A conservative Republican state lawmaker accused Democratic Attorney General Dustin McDaniel of "pandering to Hispanics" for the AG’s update of a Spanish language office web site.
State Rep. Jon Hubbard (R-Jonesboro) e-mailed McDaniel on July 12 asking the AG to explain the purpose of the Hispanic web site.
"Do you also plan to provide a similar service for all of the other nationalities in Arkansas, and if not, why? What is the cost to the people of Arkansas for this service? How is this any different from making the Arkansas Drivers License exam available in Spanish, while everyone else in our state must take this exam in English?," Hubbard asked.
In a follow up email on Monday (July 18), Hubbard copied other state legislators and a reporter for the Associated Press, which first reported the story.
In the second email, Hubbard said, "I cannot see any purpose for your pandering to Hispanics in Arkansas, whether it be to those here legally or illegally, unless you think that by doing so you might increase your chances of possibly winning their future vote? If this is your reason for doing so Mr. Attorney General, let me assure you that the good people of this state will see right through this, because in Arkansas, we have seen these tactics used many, many times before."
McDaniel replied later in the day by noting that the latest Census data shows there are 186,000 Latinos in Arkansas. "We have legal citizens of this state who pay taxes and serve in the military and also speak Spanish. Our website has been updated to include Spanish sections to better serve those citizens," he said.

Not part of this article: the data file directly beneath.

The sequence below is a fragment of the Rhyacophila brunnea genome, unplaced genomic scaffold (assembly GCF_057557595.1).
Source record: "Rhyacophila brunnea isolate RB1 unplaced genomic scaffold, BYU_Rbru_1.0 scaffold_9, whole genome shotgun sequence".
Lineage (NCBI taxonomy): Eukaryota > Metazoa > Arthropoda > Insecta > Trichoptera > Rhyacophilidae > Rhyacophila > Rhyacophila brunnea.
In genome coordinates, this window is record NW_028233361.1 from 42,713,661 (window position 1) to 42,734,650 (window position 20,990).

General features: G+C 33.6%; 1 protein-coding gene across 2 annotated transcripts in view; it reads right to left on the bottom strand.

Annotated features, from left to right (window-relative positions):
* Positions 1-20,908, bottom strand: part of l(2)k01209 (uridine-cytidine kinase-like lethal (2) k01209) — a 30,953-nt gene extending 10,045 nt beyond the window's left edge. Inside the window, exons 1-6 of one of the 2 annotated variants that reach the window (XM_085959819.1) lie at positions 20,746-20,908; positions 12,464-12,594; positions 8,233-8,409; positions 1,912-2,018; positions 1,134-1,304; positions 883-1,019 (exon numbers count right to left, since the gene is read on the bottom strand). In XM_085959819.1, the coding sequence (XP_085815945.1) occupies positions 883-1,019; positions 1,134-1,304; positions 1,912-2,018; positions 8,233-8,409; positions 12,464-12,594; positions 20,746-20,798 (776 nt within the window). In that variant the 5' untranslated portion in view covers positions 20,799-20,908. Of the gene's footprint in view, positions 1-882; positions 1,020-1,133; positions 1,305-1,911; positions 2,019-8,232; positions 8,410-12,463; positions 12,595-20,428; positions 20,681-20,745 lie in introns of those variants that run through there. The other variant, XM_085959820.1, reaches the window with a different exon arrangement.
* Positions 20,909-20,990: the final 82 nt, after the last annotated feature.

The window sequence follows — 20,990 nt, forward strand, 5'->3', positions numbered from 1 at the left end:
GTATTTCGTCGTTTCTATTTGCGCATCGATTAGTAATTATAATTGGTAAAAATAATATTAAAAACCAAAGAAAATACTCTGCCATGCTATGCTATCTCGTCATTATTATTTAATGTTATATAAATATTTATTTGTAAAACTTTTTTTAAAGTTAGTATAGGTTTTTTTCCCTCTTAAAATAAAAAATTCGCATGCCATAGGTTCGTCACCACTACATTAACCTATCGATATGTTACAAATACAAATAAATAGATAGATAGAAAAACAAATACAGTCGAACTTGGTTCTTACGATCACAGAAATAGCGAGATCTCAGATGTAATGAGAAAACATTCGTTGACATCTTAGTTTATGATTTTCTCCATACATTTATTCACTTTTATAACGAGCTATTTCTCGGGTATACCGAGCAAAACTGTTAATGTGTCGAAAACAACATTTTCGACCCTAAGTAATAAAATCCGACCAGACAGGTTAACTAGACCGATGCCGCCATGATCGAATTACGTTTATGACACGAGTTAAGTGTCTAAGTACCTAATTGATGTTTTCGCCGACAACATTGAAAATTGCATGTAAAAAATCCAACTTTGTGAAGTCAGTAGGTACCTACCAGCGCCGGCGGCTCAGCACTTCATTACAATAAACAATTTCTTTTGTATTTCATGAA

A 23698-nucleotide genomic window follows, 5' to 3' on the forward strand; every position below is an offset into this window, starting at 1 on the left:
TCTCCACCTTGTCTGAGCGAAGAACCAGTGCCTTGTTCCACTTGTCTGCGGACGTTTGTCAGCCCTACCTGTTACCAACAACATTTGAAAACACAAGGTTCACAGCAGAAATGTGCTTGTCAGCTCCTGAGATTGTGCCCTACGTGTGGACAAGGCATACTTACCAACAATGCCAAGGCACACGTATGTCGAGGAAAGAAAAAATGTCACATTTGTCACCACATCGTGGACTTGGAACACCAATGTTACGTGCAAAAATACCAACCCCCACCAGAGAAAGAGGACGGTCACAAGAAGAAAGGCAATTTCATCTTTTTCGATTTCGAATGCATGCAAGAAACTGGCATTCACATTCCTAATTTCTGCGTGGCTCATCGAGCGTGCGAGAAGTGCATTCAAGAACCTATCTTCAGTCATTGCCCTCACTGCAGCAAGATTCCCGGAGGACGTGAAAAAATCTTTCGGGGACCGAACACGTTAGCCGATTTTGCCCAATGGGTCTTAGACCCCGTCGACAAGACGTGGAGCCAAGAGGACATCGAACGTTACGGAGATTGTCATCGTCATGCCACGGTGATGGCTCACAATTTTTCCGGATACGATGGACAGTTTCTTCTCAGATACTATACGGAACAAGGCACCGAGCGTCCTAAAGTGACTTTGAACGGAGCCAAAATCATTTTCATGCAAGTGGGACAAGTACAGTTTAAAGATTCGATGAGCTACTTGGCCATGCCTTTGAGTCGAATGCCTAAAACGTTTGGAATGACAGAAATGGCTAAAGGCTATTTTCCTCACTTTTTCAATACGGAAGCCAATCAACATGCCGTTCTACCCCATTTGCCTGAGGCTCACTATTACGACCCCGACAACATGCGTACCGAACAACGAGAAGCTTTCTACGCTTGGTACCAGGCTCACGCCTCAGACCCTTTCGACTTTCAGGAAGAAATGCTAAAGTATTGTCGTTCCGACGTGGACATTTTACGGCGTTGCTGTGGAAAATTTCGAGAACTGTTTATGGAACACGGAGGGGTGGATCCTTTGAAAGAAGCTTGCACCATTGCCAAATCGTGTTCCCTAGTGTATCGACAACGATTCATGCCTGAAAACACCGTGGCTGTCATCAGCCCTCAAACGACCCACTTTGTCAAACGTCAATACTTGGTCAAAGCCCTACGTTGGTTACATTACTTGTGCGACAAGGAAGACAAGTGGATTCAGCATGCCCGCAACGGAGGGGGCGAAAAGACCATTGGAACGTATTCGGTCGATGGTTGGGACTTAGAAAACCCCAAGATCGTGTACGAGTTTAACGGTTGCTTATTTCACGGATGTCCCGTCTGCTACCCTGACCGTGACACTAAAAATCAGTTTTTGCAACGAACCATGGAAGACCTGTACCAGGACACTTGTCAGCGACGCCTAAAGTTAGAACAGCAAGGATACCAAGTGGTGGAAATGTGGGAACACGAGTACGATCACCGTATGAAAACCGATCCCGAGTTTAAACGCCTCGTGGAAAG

McDaniel further stated that the Spanish version web site had been in existence for many years and updating the site was done by a Spanish-speaking member of his staff.
"It cost the taxpayers not one dime to include this service," McDaniel said. "In short, I find tour tone insulting and your premise to be without merit. I will refrain from characterizing your motivation, but one could easily infer that you are simply an angry, misguided person. I was proud to represent Jonesboro in The House seat you now occupy. Your lack of civility and substance, not limited to publishing my personal e mail address and blind copying the press on your e mail, make me embarassed that you represent our community."
McDaniel concluded, "No further comment on this issue is warranted, and your future angry emails will be forwarded to the press and will go unanswered."
That led to another response from Hubbard who faulted McDaniel for not joining a lawsuit to challenge "Obamacare."
"I can’t believe that you are so upset that I cc’ed the press, especially since you love to see your name in the news as often as possible," Hubbard replied. "Dustin, I regret that you are not as passionate about representing the people of Arkansas, as you are about proping up this person masquerading as POTUS."
[Editor's note: POTUS is an abbreviation for President of the U.S.]
Hubbard is no stranger to incendiary rhetoric. He fired off public emails about Gov. Beebe in the legislative session, accusing Beebe of playing "dirty politics." He also accused Rep. Clark Hall (D-Marvell) of "playground bullying tactics" in the Congressional redistricting debate. Hall chaired the House State Agencies Committee, which reshaped Arkansas’ 4 federal legislative boundaries.
Hubbard, a first-term legislator, was among the least effective lawmakers in terms of passing legislation in the last session. He made efforts to pass a bill that would address illegal immigration in Arkansas. McDaniel’s office publicly opposed the measure in committee testimony on the grounds that it may have been unconstitutional and created expenses for the state to implement.
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